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  2. Thats a very interesting point Helaine. What would happen if one no longer had the need to self preserve. Buddhism is based on the theory of enlightenment, or self realization to the point of not needing or desiring anything, be it physical or emotional, but being in a constant state of complacency.

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  3. I believe that perspective may be another form of blocking out the potentiality of human suffering disguised by the term self realization. Perhaps a medium would be more desireable. For instance an objective dialectic between rationality and emotionality. In order to achieve such a dialectic/self realization, insight and self knowledge are key. In other words, thirst for experiences remains, however it is guided by ones' self. Meaning, choices. Choosing our experiences according to an objective understanding of ourselves. Would you agree or disagree?

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  4. I believe that perspective may be another form of blocking out the potentiality of human suffering disguised by the term self realization. Perhaps a medium would be more desireable. For instance an objective dialectic between rationality and emotionality. In order to achieve such a dialectic/self realization, insight and self knowledge are key. In other words, thirst for experiences remains, however it is guided by ones' self. Meaning, choices. Choosing our experiences according to an objective understanding of ourselves. Would you agree or disagree?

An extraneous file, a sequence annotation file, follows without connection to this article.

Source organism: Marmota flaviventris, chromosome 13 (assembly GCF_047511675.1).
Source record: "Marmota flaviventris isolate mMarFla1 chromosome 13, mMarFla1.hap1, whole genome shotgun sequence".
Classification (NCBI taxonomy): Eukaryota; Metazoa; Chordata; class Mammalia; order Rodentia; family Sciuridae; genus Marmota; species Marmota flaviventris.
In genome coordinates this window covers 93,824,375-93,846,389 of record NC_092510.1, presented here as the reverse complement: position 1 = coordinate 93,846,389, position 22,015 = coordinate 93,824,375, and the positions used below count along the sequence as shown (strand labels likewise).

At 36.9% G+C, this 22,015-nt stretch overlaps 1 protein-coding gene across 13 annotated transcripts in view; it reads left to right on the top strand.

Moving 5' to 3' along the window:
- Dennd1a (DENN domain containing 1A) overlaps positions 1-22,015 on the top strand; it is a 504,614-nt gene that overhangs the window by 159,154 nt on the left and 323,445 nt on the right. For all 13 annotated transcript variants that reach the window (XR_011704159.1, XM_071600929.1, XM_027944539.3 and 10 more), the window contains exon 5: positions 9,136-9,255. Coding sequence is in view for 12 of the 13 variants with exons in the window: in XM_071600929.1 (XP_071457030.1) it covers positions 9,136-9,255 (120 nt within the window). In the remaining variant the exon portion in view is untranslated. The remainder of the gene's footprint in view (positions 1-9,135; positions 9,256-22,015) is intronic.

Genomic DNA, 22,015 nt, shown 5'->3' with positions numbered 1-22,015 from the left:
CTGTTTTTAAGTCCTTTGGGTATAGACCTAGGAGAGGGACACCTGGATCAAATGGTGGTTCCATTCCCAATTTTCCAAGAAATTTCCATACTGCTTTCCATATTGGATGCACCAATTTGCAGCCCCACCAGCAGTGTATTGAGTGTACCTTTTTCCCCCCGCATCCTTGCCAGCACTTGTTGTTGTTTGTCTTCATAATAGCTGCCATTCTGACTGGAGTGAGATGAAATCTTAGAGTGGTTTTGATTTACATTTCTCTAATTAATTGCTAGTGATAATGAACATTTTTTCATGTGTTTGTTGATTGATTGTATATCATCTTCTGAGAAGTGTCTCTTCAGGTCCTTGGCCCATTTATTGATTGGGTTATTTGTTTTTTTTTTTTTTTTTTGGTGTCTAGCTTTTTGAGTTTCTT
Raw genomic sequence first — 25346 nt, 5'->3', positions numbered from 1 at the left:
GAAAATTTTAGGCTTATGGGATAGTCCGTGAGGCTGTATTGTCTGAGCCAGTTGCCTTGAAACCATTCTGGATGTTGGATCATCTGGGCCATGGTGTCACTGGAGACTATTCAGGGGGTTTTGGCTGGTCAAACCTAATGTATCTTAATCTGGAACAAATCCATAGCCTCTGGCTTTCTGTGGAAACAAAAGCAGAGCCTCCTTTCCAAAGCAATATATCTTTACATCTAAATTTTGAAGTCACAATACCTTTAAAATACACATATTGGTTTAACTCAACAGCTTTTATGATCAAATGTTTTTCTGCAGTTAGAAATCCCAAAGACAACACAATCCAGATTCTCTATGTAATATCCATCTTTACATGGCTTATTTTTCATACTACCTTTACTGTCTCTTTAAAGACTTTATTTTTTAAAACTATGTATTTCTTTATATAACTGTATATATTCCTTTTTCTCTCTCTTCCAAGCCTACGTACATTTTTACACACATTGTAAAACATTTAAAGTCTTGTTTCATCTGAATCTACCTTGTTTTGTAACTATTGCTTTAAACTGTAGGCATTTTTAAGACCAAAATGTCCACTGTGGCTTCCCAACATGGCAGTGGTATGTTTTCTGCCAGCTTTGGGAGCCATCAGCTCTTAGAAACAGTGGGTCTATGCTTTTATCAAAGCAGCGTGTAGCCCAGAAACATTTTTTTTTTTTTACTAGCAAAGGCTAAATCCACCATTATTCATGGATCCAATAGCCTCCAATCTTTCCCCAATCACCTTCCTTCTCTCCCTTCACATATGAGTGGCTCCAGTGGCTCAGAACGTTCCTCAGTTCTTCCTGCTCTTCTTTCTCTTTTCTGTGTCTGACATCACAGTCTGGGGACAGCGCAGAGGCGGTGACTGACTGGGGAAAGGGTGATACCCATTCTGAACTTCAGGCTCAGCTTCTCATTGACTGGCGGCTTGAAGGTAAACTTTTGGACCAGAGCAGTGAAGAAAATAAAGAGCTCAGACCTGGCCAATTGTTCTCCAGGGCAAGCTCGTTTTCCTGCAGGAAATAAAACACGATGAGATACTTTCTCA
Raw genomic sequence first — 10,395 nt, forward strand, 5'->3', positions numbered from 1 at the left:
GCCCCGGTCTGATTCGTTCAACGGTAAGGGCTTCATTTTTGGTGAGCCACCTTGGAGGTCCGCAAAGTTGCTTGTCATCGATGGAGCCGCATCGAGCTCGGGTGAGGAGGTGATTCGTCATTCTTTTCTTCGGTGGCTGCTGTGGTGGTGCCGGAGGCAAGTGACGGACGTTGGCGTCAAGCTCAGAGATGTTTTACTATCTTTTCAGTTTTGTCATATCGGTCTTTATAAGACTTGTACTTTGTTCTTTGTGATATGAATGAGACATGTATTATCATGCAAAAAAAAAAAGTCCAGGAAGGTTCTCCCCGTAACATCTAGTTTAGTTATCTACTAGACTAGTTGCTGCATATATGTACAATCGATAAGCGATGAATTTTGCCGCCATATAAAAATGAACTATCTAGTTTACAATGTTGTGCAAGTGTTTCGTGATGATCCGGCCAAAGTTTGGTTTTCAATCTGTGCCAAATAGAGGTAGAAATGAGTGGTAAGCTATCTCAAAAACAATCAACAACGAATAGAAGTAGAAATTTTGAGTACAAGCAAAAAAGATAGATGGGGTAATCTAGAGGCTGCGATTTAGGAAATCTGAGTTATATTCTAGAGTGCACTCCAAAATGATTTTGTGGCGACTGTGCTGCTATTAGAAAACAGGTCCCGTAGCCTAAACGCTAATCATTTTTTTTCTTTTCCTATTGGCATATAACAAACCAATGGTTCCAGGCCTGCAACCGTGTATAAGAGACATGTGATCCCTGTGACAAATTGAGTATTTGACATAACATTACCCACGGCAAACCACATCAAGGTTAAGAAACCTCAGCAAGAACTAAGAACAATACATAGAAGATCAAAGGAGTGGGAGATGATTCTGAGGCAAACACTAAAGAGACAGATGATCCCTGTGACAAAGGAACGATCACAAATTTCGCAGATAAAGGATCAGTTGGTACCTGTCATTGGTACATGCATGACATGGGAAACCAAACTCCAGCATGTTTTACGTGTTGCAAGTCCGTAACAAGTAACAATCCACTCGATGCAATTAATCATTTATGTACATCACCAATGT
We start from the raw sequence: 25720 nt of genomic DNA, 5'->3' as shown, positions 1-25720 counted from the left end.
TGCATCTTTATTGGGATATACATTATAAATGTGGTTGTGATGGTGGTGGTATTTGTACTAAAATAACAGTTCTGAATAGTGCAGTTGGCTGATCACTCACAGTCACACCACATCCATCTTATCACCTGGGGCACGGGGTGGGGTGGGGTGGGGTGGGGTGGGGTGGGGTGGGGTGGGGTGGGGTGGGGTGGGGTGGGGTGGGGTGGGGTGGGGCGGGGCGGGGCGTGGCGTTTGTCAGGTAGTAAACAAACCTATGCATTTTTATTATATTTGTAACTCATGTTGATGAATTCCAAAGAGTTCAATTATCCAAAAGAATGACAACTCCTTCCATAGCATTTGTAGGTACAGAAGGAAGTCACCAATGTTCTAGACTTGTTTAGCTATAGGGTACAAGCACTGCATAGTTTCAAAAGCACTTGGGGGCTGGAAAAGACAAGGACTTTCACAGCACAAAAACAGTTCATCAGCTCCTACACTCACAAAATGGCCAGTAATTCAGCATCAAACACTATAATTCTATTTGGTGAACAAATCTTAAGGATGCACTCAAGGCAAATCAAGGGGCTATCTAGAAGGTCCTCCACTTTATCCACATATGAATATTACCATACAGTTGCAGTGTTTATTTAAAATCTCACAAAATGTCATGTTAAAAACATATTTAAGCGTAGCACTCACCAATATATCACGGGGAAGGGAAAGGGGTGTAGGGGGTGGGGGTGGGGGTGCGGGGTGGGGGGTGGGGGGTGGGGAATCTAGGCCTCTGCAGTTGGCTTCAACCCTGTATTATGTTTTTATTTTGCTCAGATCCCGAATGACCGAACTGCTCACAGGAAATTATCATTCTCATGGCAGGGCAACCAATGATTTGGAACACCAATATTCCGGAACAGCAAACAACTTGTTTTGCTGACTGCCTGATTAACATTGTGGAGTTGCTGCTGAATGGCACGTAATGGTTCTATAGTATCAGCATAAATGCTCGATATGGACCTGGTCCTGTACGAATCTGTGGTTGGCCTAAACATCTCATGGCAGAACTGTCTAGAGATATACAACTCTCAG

ReplyDelete
  5. Hello

    This is interesting. I was googling for psychotherapy and I found your site and blog. I don't live in Lisbon and I can't speak Portuguese but I'm glad that lack of the language is not an obstacle to the exchange of ideas.

    On the subject of the physical baggage we accumulate over time and never seem to be able to throw away, I read recently that if one wouldn't go into a burning building to rescue it, it probably isn't worth bothering to keep in the first place. That seems a rational rule of thumb to use to determine what to retain and what to dispose of.

    As for the propensity for those living abroad to have greater creativity than those who remain in their homeland, I'd suspect that having to communicate in a foreign language keeps the brain active and developed. This activity then boosts the brain in other areas as well.

    I can't comment with any authority on the differences between those who follow physical education and those who choose mental education.

    As a human being, and without getting into Plato and the like, I'd say we are all the products of our upbringing and our exposure to external influences. These are our training in life. The rational mind (or even the not so rational one) can decide to follow specific areas of interest.

    A certain amount of both physical and mental development is necessary on both counts to reach the level that society sees as desirable. Once that is achieved the individual should be free to express himself/herself as he/she chooses.

    If the level is not reached in one or other area of development then there is scope for conflict

    londoner